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Ticked over "comfortable" and "money bags" remark


Janeway
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But you weren't talking specifics about what was in your bank account were you?  I would expect specifics to be done privately with a financial counselor or someone.  Back when I had my own business, I did some Small Business Association classes.  We talked in general about how to manage our money and business but no one looked to see what percentage of money I was spending on food vs. books.  :)

 

<snip>

 

 

Right. There are times to talk about housing costs, etc., in a specific way, and times to talk about them in a general way.  

 

Talking about someone's financial status - high or low - with near-strangers at a park vs. talking about financial matters for the purpose of instruction - completely different.  

 

Of course talking about it in a judgmental way is never good.  

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I would never tell anyone else, other than a very trusted, older, wise mentor who would be ecstatic for us (and has children who "do well") whether our house was paid off, whether we could/could not afford private school etc. And would certainly never give a family member any idea of what our family income is, especially if it could even potentially lead to jealousy.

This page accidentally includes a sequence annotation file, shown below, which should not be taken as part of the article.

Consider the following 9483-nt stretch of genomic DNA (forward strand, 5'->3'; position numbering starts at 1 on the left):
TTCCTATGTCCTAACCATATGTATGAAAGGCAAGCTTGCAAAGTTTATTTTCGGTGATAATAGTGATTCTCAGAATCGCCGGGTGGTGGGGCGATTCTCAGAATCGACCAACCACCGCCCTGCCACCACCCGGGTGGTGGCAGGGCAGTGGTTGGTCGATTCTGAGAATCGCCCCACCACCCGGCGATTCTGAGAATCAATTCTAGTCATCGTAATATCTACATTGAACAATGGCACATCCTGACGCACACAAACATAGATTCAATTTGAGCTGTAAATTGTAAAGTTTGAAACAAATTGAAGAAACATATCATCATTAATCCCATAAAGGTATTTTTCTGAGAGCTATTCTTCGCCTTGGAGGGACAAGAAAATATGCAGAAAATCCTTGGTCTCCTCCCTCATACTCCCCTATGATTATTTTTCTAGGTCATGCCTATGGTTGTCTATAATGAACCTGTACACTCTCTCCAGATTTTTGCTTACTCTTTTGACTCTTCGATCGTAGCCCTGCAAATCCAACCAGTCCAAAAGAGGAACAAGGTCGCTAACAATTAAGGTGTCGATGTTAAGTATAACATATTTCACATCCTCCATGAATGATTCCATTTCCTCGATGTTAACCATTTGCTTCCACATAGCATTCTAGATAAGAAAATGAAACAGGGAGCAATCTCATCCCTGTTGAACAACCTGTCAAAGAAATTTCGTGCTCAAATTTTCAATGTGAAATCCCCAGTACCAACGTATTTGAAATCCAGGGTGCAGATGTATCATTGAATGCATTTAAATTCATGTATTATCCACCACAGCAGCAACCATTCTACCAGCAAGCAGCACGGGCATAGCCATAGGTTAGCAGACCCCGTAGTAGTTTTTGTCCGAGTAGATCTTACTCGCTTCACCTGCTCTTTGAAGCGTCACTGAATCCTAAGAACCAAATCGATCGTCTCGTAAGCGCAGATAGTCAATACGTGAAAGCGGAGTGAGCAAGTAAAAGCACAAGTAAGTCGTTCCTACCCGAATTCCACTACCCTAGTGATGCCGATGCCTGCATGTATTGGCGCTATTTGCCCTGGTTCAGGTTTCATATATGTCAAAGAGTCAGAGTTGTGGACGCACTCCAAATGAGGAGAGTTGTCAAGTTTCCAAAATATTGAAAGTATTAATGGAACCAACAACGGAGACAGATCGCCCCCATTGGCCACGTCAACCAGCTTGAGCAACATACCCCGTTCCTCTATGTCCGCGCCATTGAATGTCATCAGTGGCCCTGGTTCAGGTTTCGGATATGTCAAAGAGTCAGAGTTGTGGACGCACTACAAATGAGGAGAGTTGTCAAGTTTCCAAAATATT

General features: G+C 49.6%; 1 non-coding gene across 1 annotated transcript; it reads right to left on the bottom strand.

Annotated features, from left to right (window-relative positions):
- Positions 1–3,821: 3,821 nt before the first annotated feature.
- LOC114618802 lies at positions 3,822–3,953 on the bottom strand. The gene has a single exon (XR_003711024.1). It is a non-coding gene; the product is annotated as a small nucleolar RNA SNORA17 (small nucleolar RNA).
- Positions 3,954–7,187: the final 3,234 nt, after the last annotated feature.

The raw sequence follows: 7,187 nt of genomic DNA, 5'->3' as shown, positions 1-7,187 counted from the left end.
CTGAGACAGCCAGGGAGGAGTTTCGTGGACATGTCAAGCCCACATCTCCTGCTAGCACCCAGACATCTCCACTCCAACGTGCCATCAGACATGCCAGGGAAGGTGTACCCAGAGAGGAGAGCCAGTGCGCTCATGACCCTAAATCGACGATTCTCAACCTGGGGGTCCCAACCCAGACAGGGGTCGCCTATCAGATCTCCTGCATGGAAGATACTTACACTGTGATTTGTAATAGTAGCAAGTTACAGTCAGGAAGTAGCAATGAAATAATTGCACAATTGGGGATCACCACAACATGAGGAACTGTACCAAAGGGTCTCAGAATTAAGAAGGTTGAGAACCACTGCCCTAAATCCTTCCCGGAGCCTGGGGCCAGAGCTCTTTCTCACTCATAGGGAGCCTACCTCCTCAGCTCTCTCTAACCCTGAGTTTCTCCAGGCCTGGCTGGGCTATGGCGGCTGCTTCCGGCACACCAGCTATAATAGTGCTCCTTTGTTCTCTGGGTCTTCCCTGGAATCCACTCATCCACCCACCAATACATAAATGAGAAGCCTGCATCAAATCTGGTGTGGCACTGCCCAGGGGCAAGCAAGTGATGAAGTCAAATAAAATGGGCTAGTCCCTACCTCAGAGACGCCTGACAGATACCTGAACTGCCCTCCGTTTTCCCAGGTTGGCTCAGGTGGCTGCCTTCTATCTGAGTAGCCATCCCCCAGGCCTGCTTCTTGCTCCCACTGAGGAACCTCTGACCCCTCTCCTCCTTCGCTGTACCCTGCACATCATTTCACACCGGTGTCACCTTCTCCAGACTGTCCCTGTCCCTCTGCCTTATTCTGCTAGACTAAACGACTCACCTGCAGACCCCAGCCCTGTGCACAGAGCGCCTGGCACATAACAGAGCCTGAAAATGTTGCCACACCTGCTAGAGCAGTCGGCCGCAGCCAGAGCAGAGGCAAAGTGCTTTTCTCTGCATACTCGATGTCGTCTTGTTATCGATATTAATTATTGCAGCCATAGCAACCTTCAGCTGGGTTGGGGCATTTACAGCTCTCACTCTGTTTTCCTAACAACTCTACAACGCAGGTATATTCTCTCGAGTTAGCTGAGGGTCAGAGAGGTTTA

I've sat and watched friends of mine literally well up with anger and resentment in a millisecond when they realized what a mutual friend of ours makes (it is public knowledge). I don't ever want to be on the receiving end of that.

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I would never tell anyone else, other than a very trusted, older, wise mentor who would be ecstatic for us (and has children who "do well") whether our house was paid off, whether we could/could not afford private school etc. And would certainly never give a family member any idea of what our family income is, especially if it could even potentially lead to jealousy.

 

I've sat and watched friends of mine literally well up with anger and resentment in a millisecond when they realized what a mutual friend of ours makes (it is public knowledge). I don't ever want to be on the receiving end of that.